Rebirth of Reason


It's a Thankless Life: The "doormat syndrome" and George Bailey
by Alison Randall

It's the holiday season again, and television viewers will be treated to the same lineup of Christmas classic movies and specials, with several common elements: altruism, redemption, and depression.

Has anyone noticed how depressing Christmas specials, even childrens' cartoons, are? The stories are set up so the main characters experience untold strife right up until Christmas morning, when all their dreams come true. The hero's journey, the selflessness, the trials are finally rewarded. All of these themes are present in one of the best-loved holiday classics, Frank Capra's It's a Wonderful Life.

George Bailey's wonderful life is a tale of a narcissist and doormat with an unhealthy attachment to the small, middle-class town of Bedford Falls, somewhere in middle America. He's an honest, intelligent, hardworking guy from beginning to end, and it seems that without his self-sacrifice, the world will simply fall apart.

When George was eight years old or so, his brother Jack fell through some ice in a sledding accident. George saved his life, but lost the hearing in his left ear due to the extreme cold of the water. When he graduated high school, George, always the stand-up guy, allows his brother to go away to college while he takes over the family business after his father dies (and keeping his nutty old uncle Billy on board as an employee).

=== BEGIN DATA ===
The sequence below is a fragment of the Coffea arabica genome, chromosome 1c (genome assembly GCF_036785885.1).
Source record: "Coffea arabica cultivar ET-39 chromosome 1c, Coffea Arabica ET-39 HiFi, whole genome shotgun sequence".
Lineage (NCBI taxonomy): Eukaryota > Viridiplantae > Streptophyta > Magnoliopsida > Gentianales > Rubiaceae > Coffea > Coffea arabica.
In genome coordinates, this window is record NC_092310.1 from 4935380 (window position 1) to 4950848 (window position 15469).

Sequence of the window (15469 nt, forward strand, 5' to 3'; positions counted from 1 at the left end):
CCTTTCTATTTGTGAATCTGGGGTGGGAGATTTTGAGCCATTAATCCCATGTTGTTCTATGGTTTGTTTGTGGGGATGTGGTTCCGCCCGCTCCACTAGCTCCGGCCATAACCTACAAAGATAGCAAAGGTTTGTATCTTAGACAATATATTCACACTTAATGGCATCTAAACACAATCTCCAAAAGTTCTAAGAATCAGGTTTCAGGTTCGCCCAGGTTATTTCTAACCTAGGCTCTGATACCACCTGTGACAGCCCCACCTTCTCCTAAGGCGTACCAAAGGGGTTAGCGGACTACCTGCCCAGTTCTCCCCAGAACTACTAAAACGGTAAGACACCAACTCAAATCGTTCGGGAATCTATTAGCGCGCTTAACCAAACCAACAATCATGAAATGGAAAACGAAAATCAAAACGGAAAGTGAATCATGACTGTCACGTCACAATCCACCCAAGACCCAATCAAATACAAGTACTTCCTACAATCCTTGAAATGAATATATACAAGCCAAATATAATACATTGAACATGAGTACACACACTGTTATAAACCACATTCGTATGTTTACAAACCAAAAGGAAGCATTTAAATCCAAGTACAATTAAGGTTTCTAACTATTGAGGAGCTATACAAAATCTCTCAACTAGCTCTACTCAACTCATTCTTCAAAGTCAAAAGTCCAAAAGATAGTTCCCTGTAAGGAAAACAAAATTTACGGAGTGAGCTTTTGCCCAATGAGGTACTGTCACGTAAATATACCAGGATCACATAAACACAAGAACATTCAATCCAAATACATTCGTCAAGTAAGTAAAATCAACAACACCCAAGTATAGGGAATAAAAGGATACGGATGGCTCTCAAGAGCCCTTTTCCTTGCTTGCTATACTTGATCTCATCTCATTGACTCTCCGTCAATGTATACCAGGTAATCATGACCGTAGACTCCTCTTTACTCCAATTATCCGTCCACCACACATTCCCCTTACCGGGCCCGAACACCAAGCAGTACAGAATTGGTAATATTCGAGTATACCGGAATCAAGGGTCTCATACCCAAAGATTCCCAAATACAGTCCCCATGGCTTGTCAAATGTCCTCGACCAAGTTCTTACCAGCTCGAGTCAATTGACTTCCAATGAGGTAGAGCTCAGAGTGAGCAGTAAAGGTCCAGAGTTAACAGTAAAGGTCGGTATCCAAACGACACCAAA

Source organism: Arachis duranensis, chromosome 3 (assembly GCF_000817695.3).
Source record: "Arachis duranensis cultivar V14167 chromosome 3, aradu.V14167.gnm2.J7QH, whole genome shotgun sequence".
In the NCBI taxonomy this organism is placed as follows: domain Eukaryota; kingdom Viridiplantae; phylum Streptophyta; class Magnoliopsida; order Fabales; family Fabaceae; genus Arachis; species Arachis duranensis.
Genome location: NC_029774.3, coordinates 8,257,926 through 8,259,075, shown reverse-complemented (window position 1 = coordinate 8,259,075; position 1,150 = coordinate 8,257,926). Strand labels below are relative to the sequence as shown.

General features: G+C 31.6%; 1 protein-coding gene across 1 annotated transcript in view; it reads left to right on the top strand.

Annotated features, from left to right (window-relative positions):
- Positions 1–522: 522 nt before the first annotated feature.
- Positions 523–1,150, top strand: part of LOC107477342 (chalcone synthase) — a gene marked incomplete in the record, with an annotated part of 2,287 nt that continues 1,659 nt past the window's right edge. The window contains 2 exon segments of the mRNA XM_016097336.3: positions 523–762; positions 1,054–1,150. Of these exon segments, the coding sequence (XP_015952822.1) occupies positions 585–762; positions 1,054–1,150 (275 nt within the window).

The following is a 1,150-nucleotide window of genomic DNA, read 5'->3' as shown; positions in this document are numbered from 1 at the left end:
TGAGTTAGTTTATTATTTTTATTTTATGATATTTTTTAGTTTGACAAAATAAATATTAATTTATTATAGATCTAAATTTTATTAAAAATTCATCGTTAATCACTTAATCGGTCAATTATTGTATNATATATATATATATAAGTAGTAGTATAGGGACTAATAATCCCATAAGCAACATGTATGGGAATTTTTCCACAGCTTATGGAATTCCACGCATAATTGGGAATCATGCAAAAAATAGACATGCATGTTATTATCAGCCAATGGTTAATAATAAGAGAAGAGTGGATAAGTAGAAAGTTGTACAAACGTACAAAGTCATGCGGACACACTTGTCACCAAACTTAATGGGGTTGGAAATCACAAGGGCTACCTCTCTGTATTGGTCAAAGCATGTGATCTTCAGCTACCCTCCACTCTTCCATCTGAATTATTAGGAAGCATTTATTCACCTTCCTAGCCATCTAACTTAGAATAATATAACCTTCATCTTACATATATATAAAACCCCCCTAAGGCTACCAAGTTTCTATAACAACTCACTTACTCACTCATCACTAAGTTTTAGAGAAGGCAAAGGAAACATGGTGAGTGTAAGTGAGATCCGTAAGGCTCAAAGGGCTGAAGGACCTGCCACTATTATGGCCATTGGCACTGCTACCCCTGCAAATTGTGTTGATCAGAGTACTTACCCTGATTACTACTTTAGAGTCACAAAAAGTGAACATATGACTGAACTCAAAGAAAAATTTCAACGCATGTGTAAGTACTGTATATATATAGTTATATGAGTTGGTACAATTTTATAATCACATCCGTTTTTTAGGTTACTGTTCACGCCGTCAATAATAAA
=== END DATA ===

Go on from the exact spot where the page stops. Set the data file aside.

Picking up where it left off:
George never liked the family business. From the earliest scenes in the movie, we know that George longs to leave his one-horse town and see the world. But George is the oldest son, so he takes over as head of Bailey Building and Loan, an operation that secures low-interest home loans, supposedly on the honor system. The low profits of this business is a source of great glee for Old Mr. Potter, the town Scrooge. When the crash of '29 occurs, Potter offers to pay $.50 on the dollar for the building and loan accounts, and offers George a cushy job with his company. George refuses the "scurvy little spider," and manages to keep the company together by appealing to his account-holders' trust in him and using his honeymoon fund-while his brand-new bride waits in the car.